Opening hours: 11 a 14 y 17.30 a 20.30 h, except 25/12 and 1/1.
♥ Christmas Crip Mallorquín in Misericordia
Location: Centro Cultural la Misericòrdia. Plaza de l’Hospital, 4. Palma de Mallorca
Opening hours: 10 – 14 h and 16 – 20 h.
♥ Christmas Crip of the Market de Santa Catalina
Location: Plaza Navegació, s/n. Palma de Mallorca
Opening hours: the same as the market itself.
♥ Christmas Neapolitan Crip in the Museum Fundation Bartolomé March
the whole year
Location: Palau Reial, 18, Palma de Mallorca; entrada 4,50 Euros.
Opening hours: Mo – Fri 10 – 14 h
♥ Christmas Hebrew Crip
Location: Iglesia de Santa Catalina Tomàs
Pl. de Santa Pagesa, 5 Palma de Mallorca
Opening hours: Mon-Sat 10.30 – 12 h and 19 – 20.45 h, Sun 8 – 13 h and 17 – 20
♥ Christmas Crip of the Center of Military History and Culture
Location: Calle Sant Miquel, 69 BJS. Palma de Mallorca
Opening hours: Mon-Fri 11:00 – 13:00h and 17:30 – 20:30 h. Sat 11:00 – 14 h.
♥ Christmas Crip of the Church San Antonio Abat
Location: C. de la Blatera, 49. Son Ferriol
Opening hours: Sat 19.30 h, Sun 10 and 19.30 h
♥ Christmas Crip of the Church Sant Roc
Location: C. del Reverend Gabriel Bestard, 12, Palma de Mallorca
Opening hours: Mon-Sat 18.30 – 20.30 h, Sun 10.30 – 12.30 h
♥ Christmas Crip de la Parroquia de Cristo Rei
Location: C. de Baltasar Valentí, 32 A. El Viver
Opening hours: Mon-Sat 19 – 20 h, Sun 10 – 11 h
♥ Christmas Crip of the Fundation “Sa Nostra”
Location: C. de la Concepció, 12
Opening hours: Mon-Fri 10.30am – 1.30pm and 5 – 8pm.
The first of November, the All Hallows or All Saints day is also a festivity in Spain and all the shops are closed.At the “Día de todos los santos”, the day of All Hallows in spanish, people think about people who had left this world just like in the U.K. but also about the next generation. In Mallorca, the tradition says that the the kids get a necklaces decorated with sweets. If you are at this time on the island, you can attend as well one of the many services in english.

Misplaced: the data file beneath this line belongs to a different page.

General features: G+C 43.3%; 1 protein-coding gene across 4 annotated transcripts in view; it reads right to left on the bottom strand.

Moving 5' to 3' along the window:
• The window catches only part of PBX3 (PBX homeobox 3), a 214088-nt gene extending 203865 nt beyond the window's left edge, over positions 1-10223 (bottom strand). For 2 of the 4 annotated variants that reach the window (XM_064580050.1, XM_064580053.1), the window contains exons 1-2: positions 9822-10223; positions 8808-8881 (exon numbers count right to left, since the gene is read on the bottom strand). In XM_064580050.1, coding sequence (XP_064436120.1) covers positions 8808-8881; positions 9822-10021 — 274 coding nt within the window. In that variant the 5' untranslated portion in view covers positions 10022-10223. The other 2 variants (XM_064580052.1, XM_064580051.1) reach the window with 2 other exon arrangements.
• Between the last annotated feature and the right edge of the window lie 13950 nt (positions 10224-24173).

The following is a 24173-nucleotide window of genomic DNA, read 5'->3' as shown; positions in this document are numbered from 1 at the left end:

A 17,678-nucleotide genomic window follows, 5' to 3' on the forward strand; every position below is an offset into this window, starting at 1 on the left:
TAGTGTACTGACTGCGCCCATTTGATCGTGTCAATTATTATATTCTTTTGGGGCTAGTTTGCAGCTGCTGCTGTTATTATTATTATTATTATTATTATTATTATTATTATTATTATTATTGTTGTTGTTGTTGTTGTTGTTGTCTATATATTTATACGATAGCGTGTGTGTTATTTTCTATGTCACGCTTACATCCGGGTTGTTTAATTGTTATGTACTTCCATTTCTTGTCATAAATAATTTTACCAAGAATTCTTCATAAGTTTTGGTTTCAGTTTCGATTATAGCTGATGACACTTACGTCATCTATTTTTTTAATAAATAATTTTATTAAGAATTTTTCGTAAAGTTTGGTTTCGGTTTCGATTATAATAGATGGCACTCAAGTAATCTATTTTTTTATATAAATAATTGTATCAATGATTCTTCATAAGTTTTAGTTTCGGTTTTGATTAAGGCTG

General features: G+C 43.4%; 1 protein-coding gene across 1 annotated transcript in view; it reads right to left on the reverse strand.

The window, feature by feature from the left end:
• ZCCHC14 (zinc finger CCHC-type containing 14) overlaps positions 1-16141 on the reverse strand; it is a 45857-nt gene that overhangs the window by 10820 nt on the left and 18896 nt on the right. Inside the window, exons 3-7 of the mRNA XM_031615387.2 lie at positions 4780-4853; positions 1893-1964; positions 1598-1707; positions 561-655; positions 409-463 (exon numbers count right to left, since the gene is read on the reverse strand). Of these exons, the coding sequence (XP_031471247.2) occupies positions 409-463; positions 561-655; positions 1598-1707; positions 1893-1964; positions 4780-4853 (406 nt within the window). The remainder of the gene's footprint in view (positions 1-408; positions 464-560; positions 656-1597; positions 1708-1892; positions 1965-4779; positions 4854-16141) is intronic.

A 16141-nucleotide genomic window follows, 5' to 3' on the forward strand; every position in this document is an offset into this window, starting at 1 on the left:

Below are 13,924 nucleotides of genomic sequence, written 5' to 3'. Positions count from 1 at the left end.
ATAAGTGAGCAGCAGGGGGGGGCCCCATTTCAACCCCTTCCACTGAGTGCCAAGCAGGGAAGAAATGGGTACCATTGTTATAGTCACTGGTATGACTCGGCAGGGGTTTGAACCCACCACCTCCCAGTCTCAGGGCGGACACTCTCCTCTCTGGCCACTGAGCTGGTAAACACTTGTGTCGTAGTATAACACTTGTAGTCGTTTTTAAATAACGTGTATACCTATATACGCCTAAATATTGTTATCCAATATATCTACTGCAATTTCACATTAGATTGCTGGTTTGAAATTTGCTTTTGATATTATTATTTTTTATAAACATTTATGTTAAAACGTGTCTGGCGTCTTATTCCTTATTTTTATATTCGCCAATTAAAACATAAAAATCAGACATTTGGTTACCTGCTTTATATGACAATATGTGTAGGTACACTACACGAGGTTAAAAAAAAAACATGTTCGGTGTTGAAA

As a snack “in between” these days there is something particularly tasty: the “buñuelos”, fritters. This wonderfully fragrant fried pastries are also sold on the streets of the Island. In this feature you will get some impressions of the Majorcan festivity of “All Saints”.
King Jaime I of Aragon – the Conqueror – has liberated Mallorca from the Moors in 1229. He went on land in Santa Ponsa – and that celebrates the town firmly every year.
During several days every September take place at the beach promenade and the harbor of Santa Ponsa lots of entertainment and activities: open-air movies, concerts, traditional dances, Gegants (Giants), medieval market, beach spectacle and sporting activities. The highlight of the festivities: King Jaume I and his army go ashore to meet their fate – let’s see if they win (again) this time ..
Every year the Moors and Christians day takes place in May and yet it owes little to historical accuracy. The origin of the current fiesta is the restoration of the Turkish domination over the Mediterranean sea in the late fifteenth century, beginning with its series of invasions in the western Mediterranean from Africa.
Charles V of Habsburg attempted to beat the pirates along with Aragon, Castilla and the Balearic Islands but he failed.
In the mid-sixteenth century nowhere on the coastline was safe from a pirate sacking, something that the then inhabitants of Alcudia, Andratx, Pollença and Sóller would have confirmed. The watchtowers dotted around the island bear witness to those pirates threats.
The Sollerics celebrate every May victory in a battle that took place in 1561. The way that it was won is not quite certain but everyone taking part wants to play the role of the Moors as they have the colourful costumes, faces painted black and they get to chase women and sail boats.